train more nurses aides, techni-
cians and practical nurses, ac-
cording to Miss Rhoda Reddig,
school director.

Psychologist I
More Efficieu
FT. BENNING, Ga. (N)- - Dr.
Francis E. Jones wants to make
a more efficient killer out of the
American soldier.
In his opinion, a doughfoot who
uses two bullets to kill one man
is 50 per cent off.
A psychologist on loan from
George Washington University to
the Army, Jones is evolving and
testing methods to make more
competent killers.
"We called in 100 experts," said
Jones. "They were skilled com-
bat veterans of Korea, Europe and
the south Pacific. We asked them
what sort of targets a man could
expect to encounter in battle.
Targets Classified
"After interviewing them, we
broke down targets into two types,
detectable and nondetectable. We
found that of the detectable variety
25 per cent were stationary and
appeared at 250 to 500 yards. An-
other 25 per cent were moving
targets at ranges of 50 to 300 yards,
and 50 per cent were targets
which just popped up anywhere
from 50 to 250 yards.
"Then we found," Jones con-
tinued, "that combat involved a
large number of targets that can
be located, or deduced, from the
lay of the land or a puff of smoke
or dust."
On the basis of his interviews,
Jones now is trying to set up a
training course to teach men to
locate and destroy both types of
targets, whether it is daylight or

it War Killers
Jones believes that teaching a
man to locate a target-say a hid-
den machine gun-is a valuable
morale factor too.
"If a soldier is unable to pick
up targetsquickly, he becomes dis-
couraged and retires to his hole.
Exposure without results would
make any sensible man get down.
"Fear is an important factor in
combat. If a man is in his hole
doing nothing but getting the
shakes, he isn't very useful. We
believe a man should be doing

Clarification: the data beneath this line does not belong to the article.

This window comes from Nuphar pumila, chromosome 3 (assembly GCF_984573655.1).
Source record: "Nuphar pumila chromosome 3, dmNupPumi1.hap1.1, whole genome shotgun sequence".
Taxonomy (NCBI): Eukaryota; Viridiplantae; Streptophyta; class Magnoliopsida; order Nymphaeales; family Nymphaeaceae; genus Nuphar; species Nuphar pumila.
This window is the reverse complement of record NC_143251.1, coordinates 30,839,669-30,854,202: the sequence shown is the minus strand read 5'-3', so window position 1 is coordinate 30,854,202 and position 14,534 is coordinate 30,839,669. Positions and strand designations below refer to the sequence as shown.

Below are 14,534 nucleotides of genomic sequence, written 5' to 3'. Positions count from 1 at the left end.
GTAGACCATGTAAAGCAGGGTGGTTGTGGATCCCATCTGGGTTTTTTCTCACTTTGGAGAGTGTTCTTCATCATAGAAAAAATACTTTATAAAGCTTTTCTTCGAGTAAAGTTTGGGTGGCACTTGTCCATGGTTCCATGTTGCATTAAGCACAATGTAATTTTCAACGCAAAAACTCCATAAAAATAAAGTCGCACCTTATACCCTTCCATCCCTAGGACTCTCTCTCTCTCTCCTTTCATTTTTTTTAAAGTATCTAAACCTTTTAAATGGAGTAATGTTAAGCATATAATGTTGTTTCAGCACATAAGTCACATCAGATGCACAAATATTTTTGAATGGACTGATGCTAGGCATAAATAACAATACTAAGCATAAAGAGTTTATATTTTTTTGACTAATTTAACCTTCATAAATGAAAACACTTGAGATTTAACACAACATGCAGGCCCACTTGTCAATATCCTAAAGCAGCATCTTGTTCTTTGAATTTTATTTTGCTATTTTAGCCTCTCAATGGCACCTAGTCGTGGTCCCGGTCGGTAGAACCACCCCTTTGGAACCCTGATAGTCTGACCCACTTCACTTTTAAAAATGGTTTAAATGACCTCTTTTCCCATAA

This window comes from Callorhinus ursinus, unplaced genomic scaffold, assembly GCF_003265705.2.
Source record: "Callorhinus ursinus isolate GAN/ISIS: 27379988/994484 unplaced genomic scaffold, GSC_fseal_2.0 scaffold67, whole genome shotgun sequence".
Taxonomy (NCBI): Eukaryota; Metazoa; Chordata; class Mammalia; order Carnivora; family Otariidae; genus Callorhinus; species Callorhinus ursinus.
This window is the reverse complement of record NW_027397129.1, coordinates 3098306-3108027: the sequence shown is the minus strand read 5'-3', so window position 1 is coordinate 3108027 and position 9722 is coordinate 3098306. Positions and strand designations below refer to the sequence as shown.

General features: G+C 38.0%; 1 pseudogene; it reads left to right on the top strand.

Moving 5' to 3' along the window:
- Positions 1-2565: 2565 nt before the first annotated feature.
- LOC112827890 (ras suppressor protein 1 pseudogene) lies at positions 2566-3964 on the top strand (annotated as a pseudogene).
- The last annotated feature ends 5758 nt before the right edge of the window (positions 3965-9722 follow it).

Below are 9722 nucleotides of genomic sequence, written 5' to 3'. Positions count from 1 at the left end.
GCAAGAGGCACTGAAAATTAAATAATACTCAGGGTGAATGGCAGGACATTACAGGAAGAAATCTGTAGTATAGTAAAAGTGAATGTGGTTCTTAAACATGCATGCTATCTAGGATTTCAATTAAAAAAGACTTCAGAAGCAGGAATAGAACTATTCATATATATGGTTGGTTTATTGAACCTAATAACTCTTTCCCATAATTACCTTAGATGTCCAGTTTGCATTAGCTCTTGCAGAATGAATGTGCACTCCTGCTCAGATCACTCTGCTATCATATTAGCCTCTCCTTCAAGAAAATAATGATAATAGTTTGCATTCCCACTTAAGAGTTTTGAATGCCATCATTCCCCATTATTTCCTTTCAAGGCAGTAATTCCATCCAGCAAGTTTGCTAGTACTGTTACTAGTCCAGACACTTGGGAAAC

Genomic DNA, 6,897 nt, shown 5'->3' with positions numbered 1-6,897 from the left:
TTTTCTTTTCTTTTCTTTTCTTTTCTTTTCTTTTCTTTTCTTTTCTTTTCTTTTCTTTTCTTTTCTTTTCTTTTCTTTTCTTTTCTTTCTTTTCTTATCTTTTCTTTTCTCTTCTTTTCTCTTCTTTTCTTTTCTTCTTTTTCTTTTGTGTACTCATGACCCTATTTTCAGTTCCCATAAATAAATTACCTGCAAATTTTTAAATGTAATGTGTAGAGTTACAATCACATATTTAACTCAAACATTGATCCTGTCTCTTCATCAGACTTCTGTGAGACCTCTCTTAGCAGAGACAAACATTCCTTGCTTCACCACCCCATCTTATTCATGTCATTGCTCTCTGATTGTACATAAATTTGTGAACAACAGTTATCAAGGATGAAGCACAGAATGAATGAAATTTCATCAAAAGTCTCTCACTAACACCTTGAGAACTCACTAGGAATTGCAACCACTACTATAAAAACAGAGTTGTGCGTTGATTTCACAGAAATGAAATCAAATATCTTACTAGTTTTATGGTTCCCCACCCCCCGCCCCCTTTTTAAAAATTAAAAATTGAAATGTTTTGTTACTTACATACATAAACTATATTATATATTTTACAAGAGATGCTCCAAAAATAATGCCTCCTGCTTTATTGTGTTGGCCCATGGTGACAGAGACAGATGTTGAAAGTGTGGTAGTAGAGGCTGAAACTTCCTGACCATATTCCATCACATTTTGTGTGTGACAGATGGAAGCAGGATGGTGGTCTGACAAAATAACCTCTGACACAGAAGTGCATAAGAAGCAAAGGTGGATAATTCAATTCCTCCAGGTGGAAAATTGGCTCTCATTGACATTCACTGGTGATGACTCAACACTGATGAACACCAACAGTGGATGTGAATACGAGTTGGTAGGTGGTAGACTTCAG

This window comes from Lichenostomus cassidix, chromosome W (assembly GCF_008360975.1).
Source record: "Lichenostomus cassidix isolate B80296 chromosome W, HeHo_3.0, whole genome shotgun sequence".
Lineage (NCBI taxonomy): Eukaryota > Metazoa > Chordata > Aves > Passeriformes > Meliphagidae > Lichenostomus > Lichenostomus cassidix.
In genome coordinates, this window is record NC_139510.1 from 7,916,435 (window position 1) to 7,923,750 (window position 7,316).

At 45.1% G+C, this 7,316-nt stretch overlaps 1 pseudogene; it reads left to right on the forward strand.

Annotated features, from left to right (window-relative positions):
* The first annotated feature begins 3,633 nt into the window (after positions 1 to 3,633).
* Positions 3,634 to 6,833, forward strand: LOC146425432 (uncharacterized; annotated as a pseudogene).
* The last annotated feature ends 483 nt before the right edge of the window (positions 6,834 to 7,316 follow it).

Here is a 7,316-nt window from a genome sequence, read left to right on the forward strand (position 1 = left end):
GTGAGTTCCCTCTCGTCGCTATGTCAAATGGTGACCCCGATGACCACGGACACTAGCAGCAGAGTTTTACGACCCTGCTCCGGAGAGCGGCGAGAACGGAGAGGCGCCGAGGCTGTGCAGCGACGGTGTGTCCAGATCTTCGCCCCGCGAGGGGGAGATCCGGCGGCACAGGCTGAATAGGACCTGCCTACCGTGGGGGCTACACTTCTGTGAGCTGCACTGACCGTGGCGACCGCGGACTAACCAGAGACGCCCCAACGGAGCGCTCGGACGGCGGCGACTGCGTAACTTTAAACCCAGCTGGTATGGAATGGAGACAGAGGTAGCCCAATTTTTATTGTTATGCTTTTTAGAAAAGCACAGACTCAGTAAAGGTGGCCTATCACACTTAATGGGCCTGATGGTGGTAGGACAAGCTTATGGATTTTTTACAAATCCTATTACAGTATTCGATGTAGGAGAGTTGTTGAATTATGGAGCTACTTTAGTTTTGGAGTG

something. If you can keep him
busy scanning for targets, it will
take his mind off his fear.
"The man who keeps .busy is the
man who will fight. In any combat
outfit you'll notice there are some
men who will keep busy no mat-
ter what the situation.
Keep Men Busy
"When they aren't fighting, they
write letters, trying to clean them-
selves up, clean their gear or just
go about improving their holes or
trenches. The men who do nothing
are the ones who tend to brood.
These are the ones who crack up.
"I made the invasion at Tarawa
with the Marines in World War II.
When we were going into the beach
I noticed that the troops crouched
in the boat were scared. The only
man who was really calm was the
Navy coxswain. He was the only
man who had something to do and
yet he was the man most exposed.
As soon as the troops hit the beachI
and had a job to do, they were
all right."




(Continued from Page 4)

Episcopal Student Foundation. Can-
terbury House breakfasts following both
the, 8:00 and 9:00 a.m. services: "Faith
of the Church" lecture series, 4:30 p.m.,
at Canterbury House; Student Supper
Club, 6:30 p.m., at Canterbury House;
Coffee hour at the Student Center fol-
lowing 8:00 p.m. Evensong.
Michigan Christian Fellowship: Mr.
Charles F. Baker, President of Milwau-
kee Bible Institute, will speak on "How
Important Is the Bible?" at 4 p.m., Lane
Hal. Refreshments will be served. Ev-
eryone is cordially invited.
Gilbert and Sullivan full rehearsal to-
day at the League. Boys at 7:00 p.m.,
girls at 7:45.
Westminster S t u d e n t Fellowship
meets at 6:45 p.m. Discussion will be
on the world Council of Churches con-
Gamma Delta is having a candle-
light initiation ceremony this evening
at 7:00. All new members should be